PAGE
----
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Birla Sun Life 95 has been a long-term performer for the past 14 years, underperforming peers only thrice during this period

Over the past 14 years, this fund has underperformed its peers in just three. From 1997 right till 1999, it had a fabulous run. Since then, it has evolved into a middle-of-the-road performer that rewards investors who hang in for the long term. Its 5-year annualized return of 21 per cent (category average: 16%) as on July 31, 2010, bears testimony to that.

Last year, the fund once again had that sporadic bout of brilliance. It delivered 70.20 per cent while the category average was just 61 per cent. The bias towards mid-cap stocks clearly worked in its favour. Till 2002, the fund tilted more towards large caps but when the rally started in 2003, it changed tack and gave in to smaller fare. Having said that, the fund has been flexible in moving across capitalisation as per the market conditions. It had an allocation of around 70 per cent to mid and small caps in October 2007, which was brought down to 39 per cent by May 2008. It was once again increased at the start of the market rally in March 2009 and went up to 60 per cent by September 2009.

The flexibility also extends to its changing composition. Its equity allocation was brought down to 55 per cent in December 2008 but once the market rallied, it rose to 75 per cent (May 2009). Over the past year it has averaged at around 69 per cent. The fund's mandate permits the equity allocation to fluctuate between 50 and 75 per cent of its assets, and it has always stayed within that limit.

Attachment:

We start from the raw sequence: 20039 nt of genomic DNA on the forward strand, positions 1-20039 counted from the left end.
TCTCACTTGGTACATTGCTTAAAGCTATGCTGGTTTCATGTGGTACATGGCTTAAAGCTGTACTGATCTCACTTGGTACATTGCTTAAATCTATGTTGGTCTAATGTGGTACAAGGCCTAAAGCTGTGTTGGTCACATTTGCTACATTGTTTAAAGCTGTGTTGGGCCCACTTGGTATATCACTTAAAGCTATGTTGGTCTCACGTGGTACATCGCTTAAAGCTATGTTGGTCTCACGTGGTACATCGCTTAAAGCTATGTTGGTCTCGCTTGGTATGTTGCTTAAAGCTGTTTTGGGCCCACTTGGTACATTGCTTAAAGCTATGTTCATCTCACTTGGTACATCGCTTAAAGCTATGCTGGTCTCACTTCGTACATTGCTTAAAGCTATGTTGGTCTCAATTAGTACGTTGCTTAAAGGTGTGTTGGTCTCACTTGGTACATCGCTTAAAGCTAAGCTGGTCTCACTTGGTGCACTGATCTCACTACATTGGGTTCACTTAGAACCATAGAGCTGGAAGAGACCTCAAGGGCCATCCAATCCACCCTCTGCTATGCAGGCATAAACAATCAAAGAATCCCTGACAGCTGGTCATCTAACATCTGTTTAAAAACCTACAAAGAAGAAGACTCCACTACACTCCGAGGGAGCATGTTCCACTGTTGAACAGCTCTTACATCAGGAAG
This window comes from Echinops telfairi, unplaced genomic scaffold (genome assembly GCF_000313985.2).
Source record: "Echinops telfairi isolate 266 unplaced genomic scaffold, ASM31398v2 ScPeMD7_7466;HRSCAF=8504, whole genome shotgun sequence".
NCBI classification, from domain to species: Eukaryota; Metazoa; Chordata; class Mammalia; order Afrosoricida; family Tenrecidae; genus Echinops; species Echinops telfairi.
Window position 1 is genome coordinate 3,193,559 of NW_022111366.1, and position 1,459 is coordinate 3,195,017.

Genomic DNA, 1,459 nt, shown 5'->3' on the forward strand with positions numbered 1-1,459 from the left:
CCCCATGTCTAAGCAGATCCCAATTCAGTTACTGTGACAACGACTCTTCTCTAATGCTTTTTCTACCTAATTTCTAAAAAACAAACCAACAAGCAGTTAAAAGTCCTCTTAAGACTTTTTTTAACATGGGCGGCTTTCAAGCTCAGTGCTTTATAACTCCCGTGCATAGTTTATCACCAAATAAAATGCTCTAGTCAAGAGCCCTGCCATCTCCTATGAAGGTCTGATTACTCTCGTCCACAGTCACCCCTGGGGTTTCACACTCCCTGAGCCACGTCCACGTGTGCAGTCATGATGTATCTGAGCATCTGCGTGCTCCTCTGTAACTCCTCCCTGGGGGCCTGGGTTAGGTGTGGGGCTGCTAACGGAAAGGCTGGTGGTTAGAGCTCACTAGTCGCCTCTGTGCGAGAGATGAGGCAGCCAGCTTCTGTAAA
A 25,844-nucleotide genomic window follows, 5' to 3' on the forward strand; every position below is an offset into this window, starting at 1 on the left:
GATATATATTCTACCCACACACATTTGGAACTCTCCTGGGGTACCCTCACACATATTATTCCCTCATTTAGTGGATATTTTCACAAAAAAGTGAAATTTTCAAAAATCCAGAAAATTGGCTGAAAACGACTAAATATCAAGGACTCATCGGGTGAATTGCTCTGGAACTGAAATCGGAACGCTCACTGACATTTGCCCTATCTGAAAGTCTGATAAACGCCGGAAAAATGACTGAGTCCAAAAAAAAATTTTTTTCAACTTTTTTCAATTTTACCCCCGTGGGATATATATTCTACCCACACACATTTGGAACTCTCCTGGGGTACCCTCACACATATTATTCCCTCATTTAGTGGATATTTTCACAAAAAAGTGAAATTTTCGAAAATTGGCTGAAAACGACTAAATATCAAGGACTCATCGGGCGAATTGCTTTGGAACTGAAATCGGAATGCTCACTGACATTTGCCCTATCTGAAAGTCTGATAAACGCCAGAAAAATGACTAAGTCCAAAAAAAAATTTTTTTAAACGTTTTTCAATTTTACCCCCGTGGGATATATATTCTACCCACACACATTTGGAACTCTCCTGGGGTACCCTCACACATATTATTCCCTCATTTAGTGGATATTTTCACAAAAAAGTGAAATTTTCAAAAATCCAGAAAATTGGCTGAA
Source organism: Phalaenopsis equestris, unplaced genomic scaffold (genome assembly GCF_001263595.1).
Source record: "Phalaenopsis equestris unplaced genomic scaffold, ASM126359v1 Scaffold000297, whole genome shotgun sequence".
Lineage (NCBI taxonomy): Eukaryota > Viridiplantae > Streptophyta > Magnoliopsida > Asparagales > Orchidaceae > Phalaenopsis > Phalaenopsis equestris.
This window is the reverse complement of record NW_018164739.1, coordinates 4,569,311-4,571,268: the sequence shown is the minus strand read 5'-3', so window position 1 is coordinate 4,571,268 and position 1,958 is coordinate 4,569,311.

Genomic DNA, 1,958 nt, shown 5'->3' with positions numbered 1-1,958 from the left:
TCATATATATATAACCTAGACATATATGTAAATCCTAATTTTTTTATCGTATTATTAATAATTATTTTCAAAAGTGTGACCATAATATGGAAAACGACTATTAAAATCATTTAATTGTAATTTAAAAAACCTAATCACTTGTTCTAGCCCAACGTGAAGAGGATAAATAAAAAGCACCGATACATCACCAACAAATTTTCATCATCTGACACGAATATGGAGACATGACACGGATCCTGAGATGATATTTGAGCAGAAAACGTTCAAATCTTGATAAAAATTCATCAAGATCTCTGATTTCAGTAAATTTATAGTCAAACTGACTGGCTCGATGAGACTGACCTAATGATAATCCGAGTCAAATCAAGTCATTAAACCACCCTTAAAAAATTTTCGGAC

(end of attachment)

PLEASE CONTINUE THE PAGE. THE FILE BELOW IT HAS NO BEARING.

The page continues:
When Nishit Dholakia and Satyabrata Mohanty took over in June 2009, changes were apparent in the fund. A lot of shuffling took place in sector bets while the number of stocks rose significantly to touch 60. The fund is fairly diversified and single sector allocation has rarely crossed 16 per cent since 2006. The fund managers have taken a contrarian stand as far as Energy sector is concerned. With a meagre 5 per cent allocation, it is nearly half the category average.

On the debt side, the portfolio has always been skewed towards bonds and debentures as well as G-Secs. Over here it will not be surprising to find aggressive maturity bets should the need arise. In 2008, for instance, the average maturity of the portfolio was moved up from 3.59 years (November) to 10.35 years (December). Recently, the fund manager has been taking exposure to Certificates of Deposit (CDs) though he has been known to stay away from both CDs and Commercial Paper (CP).